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The Indian Energy Promotion and Parity Act of 2010: Opportunities For Renewable Energy Projects in Indian Country

Kelly de la Torre, Robert S. Thompson III, Natural Resources Development on Indian Lands (2011)

As a result of the location and relocation policies of the United States, and the fact that non-Indian homesteaders were less than enamored by the reservation lands granted to Indian tribes, Indian tribes now possess substantial hydropower, wind, geothermal, solar and other renewable energy potential. However, development of these renewable resources lags far behind the progress made on non-tribal lands, due primarily to cumbersome procedures, additional regulatory requirements and policy challenges attending the development of tribal resources.

These challenges exist despite efforts on the part of the Division of Indian Energy Policy Development, an office of the Department of Interior (“Interior”) under the direct supervisory authority of the Assistant Secretary-Indian Affairs, and enactment of the Indian Tribal Energy Development and Self-Determination Act of 2005 (“Energy Policy Act”);1 the latter being intended to empower tribal energy development. While the Energy Policy Act directs Interior and the Department of Energy (“Energy”) to provide assistance and incentives to facilitate energy development on tribal lands,2 three major challenges have been identified and described in a concept paper distributed by the U.S. Senate Committee on Indian Affairs entitled, Draft Indian Energy Concepts Paper (“SCIA Paper”), these being:3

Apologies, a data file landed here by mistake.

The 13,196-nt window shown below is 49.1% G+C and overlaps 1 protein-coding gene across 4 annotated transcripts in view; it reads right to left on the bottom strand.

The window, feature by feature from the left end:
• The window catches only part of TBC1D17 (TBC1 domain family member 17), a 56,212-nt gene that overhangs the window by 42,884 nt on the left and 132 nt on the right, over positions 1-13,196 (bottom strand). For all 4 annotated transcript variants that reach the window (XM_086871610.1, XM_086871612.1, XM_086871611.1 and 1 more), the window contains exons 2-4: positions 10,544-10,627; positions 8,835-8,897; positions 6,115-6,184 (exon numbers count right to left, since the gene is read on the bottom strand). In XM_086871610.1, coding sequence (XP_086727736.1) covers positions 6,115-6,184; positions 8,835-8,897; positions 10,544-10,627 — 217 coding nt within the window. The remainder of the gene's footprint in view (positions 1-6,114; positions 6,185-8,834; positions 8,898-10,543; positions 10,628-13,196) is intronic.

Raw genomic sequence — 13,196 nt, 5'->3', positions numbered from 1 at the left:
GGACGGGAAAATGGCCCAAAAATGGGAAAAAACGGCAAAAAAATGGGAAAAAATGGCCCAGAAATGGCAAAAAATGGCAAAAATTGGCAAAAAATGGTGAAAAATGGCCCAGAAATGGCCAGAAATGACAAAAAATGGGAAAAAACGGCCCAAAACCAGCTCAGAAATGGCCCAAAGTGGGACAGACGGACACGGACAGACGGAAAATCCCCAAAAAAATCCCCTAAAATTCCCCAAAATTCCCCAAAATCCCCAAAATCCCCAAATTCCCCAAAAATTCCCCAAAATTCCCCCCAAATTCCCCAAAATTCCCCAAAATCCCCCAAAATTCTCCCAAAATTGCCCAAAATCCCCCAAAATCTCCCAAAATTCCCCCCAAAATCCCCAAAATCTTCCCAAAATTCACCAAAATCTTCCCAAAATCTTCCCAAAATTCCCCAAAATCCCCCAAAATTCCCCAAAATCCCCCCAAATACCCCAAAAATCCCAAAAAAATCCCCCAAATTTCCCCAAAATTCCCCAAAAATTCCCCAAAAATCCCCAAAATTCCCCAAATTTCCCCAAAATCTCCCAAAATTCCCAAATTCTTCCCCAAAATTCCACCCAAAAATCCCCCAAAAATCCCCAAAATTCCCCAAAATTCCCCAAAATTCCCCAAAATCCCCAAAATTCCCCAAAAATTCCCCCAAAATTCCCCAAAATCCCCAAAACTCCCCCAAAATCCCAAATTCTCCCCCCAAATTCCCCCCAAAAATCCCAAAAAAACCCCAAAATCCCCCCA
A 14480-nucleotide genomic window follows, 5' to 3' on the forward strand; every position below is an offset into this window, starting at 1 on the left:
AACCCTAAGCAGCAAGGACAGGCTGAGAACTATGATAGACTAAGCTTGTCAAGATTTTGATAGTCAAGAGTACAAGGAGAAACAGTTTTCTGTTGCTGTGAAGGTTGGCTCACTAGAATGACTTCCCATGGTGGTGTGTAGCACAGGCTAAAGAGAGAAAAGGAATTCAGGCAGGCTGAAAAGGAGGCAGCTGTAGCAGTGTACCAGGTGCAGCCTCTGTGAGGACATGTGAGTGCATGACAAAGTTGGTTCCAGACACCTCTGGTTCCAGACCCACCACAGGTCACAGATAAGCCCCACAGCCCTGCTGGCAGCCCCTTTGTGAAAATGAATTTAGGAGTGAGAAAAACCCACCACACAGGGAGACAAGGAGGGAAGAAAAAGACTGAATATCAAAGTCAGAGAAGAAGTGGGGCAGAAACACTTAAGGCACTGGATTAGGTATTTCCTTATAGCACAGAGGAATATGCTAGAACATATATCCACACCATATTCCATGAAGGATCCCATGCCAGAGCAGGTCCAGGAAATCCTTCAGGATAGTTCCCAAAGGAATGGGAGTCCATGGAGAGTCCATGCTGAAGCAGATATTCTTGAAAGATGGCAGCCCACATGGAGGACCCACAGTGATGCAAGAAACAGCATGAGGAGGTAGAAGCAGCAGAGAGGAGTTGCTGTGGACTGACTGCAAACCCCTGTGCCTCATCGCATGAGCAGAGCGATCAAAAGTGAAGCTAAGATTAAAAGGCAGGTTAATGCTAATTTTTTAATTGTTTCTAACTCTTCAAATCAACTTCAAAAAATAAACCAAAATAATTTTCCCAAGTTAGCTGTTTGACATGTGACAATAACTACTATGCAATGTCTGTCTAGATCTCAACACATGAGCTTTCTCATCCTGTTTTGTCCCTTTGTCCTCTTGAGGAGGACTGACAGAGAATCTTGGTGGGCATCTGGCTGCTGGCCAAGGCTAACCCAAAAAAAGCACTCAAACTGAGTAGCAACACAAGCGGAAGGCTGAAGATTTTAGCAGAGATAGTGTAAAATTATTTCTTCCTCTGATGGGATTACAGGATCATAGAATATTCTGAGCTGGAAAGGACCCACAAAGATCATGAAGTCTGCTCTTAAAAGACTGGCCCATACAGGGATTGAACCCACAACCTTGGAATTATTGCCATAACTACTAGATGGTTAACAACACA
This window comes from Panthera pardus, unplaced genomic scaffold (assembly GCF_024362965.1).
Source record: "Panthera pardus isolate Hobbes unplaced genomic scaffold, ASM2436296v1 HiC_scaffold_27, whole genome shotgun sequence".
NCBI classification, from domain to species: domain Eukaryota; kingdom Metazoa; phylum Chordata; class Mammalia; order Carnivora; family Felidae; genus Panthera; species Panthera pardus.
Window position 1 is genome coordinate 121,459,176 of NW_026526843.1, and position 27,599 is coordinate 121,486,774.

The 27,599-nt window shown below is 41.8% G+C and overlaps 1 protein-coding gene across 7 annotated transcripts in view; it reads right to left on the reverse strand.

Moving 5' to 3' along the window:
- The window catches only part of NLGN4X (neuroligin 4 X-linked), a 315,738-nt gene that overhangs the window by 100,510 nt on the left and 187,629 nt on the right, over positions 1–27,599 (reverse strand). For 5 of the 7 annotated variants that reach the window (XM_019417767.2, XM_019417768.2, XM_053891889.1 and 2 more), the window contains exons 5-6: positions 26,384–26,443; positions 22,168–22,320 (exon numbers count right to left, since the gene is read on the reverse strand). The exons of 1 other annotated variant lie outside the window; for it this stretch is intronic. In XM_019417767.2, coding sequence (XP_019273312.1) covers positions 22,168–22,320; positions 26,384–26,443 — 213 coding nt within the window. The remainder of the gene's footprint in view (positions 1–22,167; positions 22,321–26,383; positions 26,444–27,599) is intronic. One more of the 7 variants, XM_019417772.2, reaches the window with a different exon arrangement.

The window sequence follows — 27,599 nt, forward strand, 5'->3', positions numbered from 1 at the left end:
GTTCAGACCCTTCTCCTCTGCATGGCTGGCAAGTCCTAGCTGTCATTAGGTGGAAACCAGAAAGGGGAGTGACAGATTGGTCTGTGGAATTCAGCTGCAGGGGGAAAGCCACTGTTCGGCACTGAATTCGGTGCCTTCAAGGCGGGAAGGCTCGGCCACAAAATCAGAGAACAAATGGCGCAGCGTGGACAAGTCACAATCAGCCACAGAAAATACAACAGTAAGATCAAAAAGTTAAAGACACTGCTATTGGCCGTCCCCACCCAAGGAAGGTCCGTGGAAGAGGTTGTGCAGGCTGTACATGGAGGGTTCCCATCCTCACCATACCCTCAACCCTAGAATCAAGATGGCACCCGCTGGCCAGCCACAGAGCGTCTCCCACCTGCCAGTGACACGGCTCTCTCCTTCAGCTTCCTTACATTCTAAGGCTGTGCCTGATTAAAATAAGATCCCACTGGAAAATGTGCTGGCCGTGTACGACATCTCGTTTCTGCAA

1. Difficulty in obtaining fin